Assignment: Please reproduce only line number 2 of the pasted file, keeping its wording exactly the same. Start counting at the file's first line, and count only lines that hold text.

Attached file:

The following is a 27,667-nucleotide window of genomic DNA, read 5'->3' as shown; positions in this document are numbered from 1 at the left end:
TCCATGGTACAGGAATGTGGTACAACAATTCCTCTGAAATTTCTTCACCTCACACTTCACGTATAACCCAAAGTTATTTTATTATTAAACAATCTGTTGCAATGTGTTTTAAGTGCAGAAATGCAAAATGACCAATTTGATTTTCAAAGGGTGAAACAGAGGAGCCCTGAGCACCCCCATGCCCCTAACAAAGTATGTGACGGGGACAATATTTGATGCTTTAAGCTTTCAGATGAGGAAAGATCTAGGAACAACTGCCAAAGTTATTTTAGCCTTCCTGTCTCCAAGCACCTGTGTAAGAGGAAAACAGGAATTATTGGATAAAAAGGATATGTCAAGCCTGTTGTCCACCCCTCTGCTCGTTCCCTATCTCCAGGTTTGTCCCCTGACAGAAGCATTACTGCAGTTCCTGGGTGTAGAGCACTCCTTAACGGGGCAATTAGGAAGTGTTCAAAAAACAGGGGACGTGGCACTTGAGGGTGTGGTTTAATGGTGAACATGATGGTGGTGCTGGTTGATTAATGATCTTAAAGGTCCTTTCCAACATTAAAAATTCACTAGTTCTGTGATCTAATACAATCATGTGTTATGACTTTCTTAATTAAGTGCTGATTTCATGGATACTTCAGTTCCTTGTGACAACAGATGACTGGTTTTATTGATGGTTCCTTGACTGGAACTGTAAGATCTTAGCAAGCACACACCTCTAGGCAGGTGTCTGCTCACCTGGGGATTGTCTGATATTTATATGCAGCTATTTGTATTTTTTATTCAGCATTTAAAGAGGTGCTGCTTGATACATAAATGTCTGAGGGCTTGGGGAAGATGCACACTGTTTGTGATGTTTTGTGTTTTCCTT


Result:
TCCATGGTACAGGAATGTGGTACAACAATTCCTCTGAAATTTCTTCACCTCACACTTCACGTATAACCCAAAGTTATTTTATTATTAAACAATCTGTTGCAATGTGTTTTAAGTGCAGAAATGCAAAATGACCAATTTGATTTTCAAAGGGTGAAACAGAGGAGCCCTGAGCACCCCCATGCCCCTAACAAAGTATGTGACGGGGACAATATTTGATGCTTTAAGCTTTCAGATGAGGAAAGATCTAGGAACAACTGCCAAAGTTATTTTAGCCTTCCTGTCTCCAAGCACCTGTGTAAGAGGAAAACAGGAATTATTGGATAAAAAGGATATGTCAAGCCTGTTGTCCACCCCTCTGCTCGTTCCCTATCTCCAGGTTTGTCCCCTGACAGAAGCATTACTGCAGTTCCTGGGTGTAGAGCACTCCTTAACGGGGCAATTAGGAAGTGTTCAAAAAACAGGGGACGTGGCACTTGAGGGTGTGGTTTAATGGTGAACATGATGGTGGTGCTGGTTGATTAATGATCTTAAAGGTCCTTTCCAACATTAAAAATTCACTAGTTCTGTGATCTAATACAATCATGTGTTATGACTTTCTTAATTAAGTGCTGATTTCATGGATACTTCAGTTCCTTGTGACAACAGATGACTGGTTTTATTGATGGTTCCTTGACTGGAACTGTAAGATCTTAGCAAGCACACACCTCTAGGCAGGTGTCTGCTCACCTGGGGATTGTCTGATATTTATATGCAGCTATTTGTATTTTTTATTCAGCATTTAAAGAGGTGCTGCTTGATACATAAATGTCTGAGGGCTTGGGGAAGATGCACACTGTTTGTGATGTTTTGTGTTTTCCTT